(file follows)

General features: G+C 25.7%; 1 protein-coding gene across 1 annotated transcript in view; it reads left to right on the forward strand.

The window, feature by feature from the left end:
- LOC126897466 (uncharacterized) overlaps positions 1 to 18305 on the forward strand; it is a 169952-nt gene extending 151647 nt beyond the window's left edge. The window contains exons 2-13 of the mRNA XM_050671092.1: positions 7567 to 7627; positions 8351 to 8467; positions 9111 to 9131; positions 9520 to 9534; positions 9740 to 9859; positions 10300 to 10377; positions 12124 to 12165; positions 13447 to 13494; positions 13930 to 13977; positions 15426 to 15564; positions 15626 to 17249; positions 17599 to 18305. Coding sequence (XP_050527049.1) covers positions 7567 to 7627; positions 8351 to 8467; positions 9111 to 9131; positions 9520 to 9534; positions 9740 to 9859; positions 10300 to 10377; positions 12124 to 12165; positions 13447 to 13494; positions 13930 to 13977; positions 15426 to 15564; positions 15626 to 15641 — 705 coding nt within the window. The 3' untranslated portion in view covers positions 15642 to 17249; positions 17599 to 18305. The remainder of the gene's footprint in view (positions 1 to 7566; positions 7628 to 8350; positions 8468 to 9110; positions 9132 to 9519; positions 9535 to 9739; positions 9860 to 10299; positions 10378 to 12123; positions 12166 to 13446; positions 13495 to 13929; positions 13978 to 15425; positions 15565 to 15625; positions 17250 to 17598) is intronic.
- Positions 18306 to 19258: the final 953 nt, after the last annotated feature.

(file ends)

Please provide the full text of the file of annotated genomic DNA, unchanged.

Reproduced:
General features: G+C 25.7%; 1 protein-coding gene across 1 annotated transcript in view; it reads left to right on the forward strand.

The window, feature by feature from the left end:
- LOC126897466 (uncharacterized) overlaps positions 1 to 18305 on the forward strand; it is a 169952-nt gene extending 151647 nt beyond the window's left edge. The window contains exons 2-13 of the mRNA XM_050671092.1: positions 7567 to 7627; positions 8351 to 8467; positions 9111 to 9131; positions 9520 to 9534; positions 9740 to 9859; positions 10300 to 10377; positions 12124 to 12165; positions 13447 to 13494; positions 13930 to 13977; positions 15426 to 15564; positions 15626 to 17249; positions 17599 to 18305. Coding sequence (XP_050527049.1) covers positions 7567 to 7627; positions 8351 to 8467; positions 9111 to 9131; positions 9520 to 9534; positions 9740 to 9859; positions 10300 to 10377; positions 12124 to 12165; positions 13447 to 13494; positions 13930 to 13977; positions 15426 to 15564; positions 15626 to 15641 — 705 coding nt within the window. The 3' untranslated portion in view covers positions 15642 to 17249; positions 17599 to 18305. The remainder of the gene's footprint in view (positions 1 to 7566; positions 7628 to 8350; positions 8468 to 9110; positions 9132 to 9519; positions 9535 to 9739; positions 9860 to 10299; positions 10378 to 12123; positions 12166 to 13446; positions 13495 to 13929; positions 13978 to 15425; positions 15565 to 15625; positions 17250 to 17598) is intronic.
- Positions 18306 to 19258: the final 953 nt, after the last annotated feature.